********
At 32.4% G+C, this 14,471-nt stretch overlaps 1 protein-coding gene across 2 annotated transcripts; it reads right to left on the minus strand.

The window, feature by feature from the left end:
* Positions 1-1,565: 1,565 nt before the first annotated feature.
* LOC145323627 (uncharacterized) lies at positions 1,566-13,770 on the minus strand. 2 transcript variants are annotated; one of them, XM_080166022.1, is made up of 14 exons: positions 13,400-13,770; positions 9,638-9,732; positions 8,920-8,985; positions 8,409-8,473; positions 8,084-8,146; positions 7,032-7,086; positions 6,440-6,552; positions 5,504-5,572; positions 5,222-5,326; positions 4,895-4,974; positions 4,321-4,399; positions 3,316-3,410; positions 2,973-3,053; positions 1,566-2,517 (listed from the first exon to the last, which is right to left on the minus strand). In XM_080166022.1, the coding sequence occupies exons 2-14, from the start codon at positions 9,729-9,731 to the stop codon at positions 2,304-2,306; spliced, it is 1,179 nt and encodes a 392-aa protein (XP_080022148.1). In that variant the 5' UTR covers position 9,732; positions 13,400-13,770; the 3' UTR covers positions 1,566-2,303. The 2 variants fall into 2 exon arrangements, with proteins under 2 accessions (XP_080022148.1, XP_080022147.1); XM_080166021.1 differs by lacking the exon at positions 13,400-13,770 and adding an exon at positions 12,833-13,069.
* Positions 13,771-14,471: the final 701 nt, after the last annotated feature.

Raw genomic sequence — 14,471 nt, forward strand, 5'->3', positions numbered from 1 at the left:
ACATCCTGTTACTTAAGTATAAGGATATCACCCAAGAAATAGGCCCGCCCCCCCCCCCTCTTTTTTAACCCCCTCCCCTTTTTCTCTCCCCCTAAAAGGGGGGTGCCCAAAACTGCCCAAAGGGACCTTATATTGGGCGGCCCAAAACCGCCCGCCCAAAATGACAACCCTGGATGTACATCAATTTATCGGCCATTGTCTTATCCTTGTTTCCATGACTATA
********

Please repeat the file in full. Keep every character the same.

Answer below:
At 32.4% G+C, this 14,471-nt stretch overlaps 1 protein-coding gene across 2 annotated transcripts; it reads right to left on the minus strand.

The window, feature by feature from the left end:
* Positions 1-1,565: 1,565 nt before the first annotated feature.
* LOC145323627 (uncharacterized) lies at positions 1,566-13,770 on the minus strand. 2 transcript variants are annotated; one of them, XM_080166022.1, is made up of 14 exons: positions 13,400-13,770; positions 9,638-9,732; positions 8,920-8,985; positions 8,409-8,473; positions 8,084-8,146; positions 7,032-7,086; positions 6,440-6,552; positions 5,504-5,572; positions 5,222-5,326; positions 4,895-4,974; positions 4,321-4,399; positions 3,316-3,410; positions 2,973-3,053; positions 1,566-2,517 (listed from the first exon to the last, which is right to left on the minus strand). In XM_080166022.1, the coding sequence occupies exons 2-14, from the start codon at positions 9,729-9,731 to the stop codon at positions 2,304-2,306; spliced, it is 1,179 nt and encodes a 392-aa protein (XP_080022148.1). In that variant the 5' UTR covers position 9,732; positions 13,400-13,770; the 3' UTR covers positions 1,566-2,303. The 2 variants fall into 2 exon arrangements, with proteins under 2 accessions (XP_080022148.1, XP_080022147.1); XM_080166021.1 differs by lacking the exon at positions 13,400-13,770 and adding an exon at positions 12,833-13,069.
* Positions 13,771-14,471: the final 701 nt, after the last annotated feature.

Raw genomic sequence — 14,471 nt, forward strand, 5'->3', positions numbered from 1 at the left:
ACATCCTGTTACTTAAGTATAAGGATATCACCCAAGAAATAGGCCCGCCCCCCCCCCCTCTTTTTTAACCCCCTCCCCTTTTTCTCTCCCCCTAAAAGGGGGGTGCCCAAAACTGCCCAAAGGGACCTTATATTGGGCGGCCCAAAACCGCCCGCCCAAAATGACAACCCTGGATGTACATCAATTTATCGGCCATTGTCTTATCCTTGTTTCCATGACTATA